February 11th 1919

 

Yesterday’s edition of the Times listed numerous flying honours being conferred by the King. From this we have learnt that the Distinguished Flying Cross (DFC) has been awarded to Lieut. Donald Hardman (RAF).

Donald joined 19th Squadron at Baillieu, flying a Sopwith Dolphin, just in time for the German Spring Offensive of last year. In the final eight months of the war, Donald shot down nine enemy aircraft, which makes him the second OPS flying ‘ace’ – the other being Capt. Jim MacLean (RAF).

Two of Donald’s total were achieved on the flight for which he was cited for the DFC:

“A bold and courageous officer who has shown most praiseworthy devotion to duty, both in the March retreat and during the more recent operations. On 30th October, while escorting a bombing raid, he, with his flight, encountered some 40 enemy machines. In the combat that ensued he shot down two, and it was mainly due to his cool judgment and skill in leading that the flight inflicted heavy casualties on the enemy, destroying five machines and driving down another out of control. In all, this officer has seven hostile aircraft to his credit – destroyed or driven down out of control.”

Donald left the OPS in 1913 to attend Malvern College, at which he spent only three years before leaving to join the Artists’ Rifles in 1916. He transferred to the RFC in early 1917, but his young age prevented him being posted to France until the following year.

At the time of the Armistice, Donald was taken ill with flying sickness and was admitted into hospital in Boulogne before being transferred to a London hospital to complete his recovery.

We hope to see him back at the School before too long, fit and well.

 

November 6th 1918

 

The Distinguished Flying Cross (DFC)

Just two months after his death, the London Gazette of November 2nd has confirmed Capt. Geoffrey Buck (RAF) has been awarded the DFC for a mission into Germany he undertook in his Handley-Page bomber.

“Capt. Buck, with 2nd Lieut. Barter as Observer, was Pilot of one of two machines detailed to bomb an important railway junction. Owing to most unfavourable weather conditions the other machine returned, but Capt. Buck persevered, reached the objective, and made a most successful attack in face of intense anti-aircraft fire with numerous searchlights. On the return journey they were were much hampered by a severe thunderstorm, which lasted for three-quarters of an hour, the machine being out of control owing to the lightning. In this critical situation Capt. Buck remained cool and collected, and, displaying marked skill and judgement, succeeded in landing his machine safely. The success of this raid was largely due to the skill and efficiency displayed by 2nd Lieut. Barter, who most ably co-operated with Capt. Buck. During the past month these officers have carried out sixteen night bombing raids in a manner reflecting the greatest credit on them both.”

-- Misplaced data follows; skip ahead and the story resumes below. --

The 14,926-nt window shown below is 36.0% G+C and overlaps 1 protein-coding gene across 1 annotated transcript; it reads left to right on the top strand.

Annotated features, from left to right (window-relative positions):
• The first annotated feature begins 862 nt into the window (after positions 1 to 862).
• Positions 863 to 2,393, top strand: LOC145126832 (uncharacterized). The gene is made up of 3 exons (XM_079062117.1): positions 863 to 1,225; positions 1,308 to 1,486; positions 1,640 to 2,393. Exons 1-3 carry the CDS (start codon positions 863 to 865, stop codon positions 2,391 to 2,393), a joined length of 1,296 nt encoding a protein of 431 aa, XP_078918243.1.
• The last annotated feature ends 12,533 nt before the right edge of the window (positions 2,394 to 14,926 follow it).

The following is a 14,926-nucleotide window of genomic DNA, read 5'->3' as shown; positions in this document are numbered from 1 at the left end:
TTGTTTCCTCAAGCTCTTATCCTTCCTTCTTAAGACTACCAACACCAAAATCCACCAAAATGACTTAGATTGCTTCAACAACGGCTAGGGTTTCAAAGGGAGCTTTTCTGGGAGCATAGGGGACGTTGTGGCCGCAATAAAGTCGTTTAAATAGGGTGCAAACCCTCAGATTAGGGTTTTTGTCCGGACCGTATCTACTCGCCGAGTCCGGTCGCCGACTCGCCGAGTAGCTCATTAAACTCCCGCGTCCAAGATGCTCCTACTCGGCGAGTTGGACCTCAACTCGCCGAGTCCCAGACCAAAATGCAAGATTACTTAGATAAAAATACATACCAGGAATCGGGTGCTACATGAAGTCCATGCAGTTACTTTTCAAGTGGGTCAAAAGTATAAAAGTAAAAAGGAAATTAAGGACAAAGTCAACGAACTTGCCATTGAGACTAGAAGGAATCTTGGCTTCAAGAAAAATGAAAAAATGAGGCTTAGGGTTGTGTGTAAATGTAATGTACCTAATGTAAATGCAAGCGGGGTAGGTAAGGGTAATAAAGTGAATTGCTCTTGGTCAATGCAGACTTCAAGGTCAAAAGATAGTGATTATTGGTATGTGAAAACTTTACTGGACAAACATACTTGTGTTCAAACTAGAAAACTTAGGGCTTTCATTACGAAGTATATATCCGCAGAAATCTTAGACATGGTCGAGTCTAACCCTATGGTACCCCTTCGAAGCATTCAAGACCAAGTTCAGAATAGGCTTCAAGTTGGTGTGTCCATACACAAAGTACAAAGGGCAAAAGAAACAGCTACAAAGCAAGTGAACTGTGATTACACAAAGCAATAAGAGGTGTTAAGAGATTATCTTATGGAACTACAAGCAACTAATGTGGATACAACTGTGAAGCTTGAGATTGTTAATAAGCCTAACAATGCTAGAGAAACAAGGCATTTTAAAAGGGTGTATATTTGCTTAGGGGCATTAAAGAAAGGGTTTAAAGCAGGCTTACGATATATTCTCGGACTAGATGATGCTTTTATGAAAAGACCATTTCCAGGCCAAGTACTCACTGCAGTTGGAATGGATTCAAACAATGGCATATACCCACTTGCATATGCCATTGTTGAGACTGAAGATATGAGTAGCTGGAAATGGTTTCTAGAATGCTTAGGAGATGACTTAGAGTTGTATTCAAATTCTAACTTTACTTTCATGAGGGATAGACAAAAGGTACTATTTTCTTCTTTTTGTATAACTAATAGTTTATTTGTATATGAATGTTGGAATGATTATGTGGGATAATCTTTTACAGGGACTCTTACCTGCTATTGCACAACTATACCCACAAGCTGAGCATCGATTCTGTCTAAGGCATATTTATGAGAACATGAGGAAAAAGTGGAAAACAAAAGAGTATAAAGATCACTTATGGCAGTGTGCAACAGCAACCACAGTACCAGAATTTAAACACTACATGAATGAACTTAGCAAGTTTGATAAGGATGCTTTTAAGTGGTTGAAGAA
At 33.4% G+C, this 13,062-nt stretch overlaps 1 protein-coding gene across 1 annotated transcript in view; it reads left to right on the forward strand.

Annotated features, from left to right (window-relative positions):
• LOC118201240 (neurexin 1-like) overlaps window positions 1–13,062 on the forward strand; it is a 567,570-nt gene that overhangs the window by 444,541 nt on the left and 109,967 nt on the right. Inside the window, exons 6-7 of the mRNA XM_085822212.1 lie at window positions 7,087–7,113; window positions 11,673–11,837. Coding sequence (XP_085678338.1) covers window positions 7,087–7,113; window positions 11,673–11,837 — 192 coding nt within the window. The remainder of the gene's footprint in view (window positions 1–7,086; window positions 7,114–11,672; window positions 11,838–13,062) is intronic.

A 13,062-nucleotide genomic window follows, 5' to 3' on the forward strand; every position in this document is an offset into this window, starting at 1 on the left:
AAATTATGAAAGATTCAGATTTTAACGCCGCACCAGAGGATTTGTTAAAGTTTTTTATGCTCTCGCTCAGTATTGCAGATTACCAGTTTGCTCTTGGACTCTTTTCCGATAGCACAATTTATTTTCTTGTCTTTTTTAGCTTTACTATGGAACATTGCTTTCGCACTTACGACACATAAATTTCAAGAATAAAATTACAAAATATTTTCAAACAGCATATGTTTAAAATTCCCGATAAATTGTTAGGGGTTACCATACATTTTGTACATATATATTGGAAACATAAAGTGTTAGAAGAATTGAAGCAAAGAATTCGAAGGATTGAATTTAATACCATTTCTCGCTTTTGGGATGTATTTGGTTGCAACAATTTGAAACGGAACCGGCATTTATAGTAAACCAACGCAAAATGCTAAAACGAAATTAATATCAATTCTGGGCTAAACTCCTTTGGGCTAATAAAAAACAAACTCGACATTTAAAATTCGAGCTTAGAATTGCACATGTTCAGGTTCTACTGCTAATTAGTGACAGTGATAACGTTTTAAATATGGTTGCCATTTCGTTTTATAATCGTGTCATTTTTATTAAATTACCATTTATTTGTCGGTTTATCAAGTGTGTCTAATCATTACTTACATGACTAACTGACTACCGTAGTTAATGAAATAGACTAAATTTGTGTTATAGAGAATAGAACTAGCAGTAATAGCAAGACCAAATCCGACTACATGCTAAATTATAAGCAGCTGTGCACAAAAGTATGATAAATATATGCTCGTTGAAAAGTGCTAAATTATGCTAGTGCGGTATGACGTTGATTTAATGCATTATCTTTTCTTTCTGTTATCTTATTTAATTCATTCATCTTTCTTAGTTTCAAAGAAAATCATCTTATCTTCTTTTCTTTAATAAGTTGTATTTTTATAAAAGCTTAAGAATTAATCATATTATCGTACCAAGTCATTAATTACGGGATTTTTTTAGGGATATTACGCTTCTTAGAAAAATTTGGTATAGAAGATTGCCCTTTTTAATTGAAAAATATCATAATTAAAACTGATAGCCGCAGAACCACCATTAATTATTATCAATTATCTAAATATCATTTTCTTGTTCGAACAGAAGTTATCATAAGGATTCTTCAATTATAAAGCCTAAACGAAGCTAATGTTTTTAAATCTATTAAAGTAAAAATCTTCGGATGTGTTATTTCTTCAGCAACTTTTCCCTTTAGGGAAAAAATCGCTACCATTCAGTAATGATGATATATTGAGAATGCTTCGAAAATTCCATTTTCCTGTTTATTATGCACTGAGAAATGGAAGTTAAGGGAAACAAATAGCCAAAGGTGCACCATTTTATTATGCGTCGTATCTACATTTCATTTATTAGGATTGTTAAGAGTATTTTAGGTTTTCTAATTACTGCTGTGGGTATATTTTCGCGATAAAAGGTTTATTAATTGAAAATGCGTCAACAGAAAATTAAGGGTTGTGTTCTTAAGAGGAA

Within a week of these heroic deeds, Geoff Buck was killed, when returning home from another night raid into Germany on September 3rd. He is the first of our airmen to win this new award, the DFC.

 

In addition to the above news, Mr Bell, Geoff’s Winchester housemaster, has most kindly favoured us with a most perceptive appreciation of Geoff’s time there:

“He stood out as something very different from the ordinary boy. In the first place he always knew his mind; he knew where he was moving to and what he wanted. Whether by reading in books, thinking for himself, or talking with his friends, he had formed an idea of what life should mean for him and how he should train himself for it.

He never accepted conventional standards or ideas because they were conventional; yet, unlike many who have tastes and interests of their own, he never shirked the ordinary routine of work or neglected his Latin and Greek for excursions into other fields… None who knew him could be blind to the strong stamp of his individuality…”

I would like to think that his years at the OPS played their part too.

 

 

September 12th 1918

Capt. Geoffrey Buck (RAF)

Geoff Buck has been killed returning from a night raid on September 3rd. He was with No. 215 Squadron, flying Handley-Page bombers capable of long flights into Germany. As Flight Commandant he was responsible for five aircraft and crew.

He crashed his plane into a high petrol tank building in the black darkness, and that was the end. He once said that very few people knew how hard it was to keep every nerve strained and the brain working its utmost for five hours on end.

In August 1917 Geoff was awarded a richly deserved Military Cross:

“He has taken part in many offensive patrols and had led seventeen, frequently attacking hostile troops on the ground. He has also successfully attacked and destroyed hostile aircraft on several occasions, setting a fine example of dash and determination.” (London Gazette, August 1917).

He has recently been awarded the DFC, although the citation has yet to be published.

Geoff Buck had joined the Royal Fusiliers in 1914, aged 17, and served in the trenches. In 1916 he transferred to the RFC, writing us some interesting letters about his training and early experiences as a pilot.

He had no fear of death; he wrote from France earlier this year saying that “Life has been so topping that I don’t mind how short life is.”

 

Geoff was a great reader, mostly of philosophy, psychology, history and good novels (both modern and standard), and had keen artistic perception. In fact, there was no good thing that he came across in his short life which he did not appreciate and enjoy.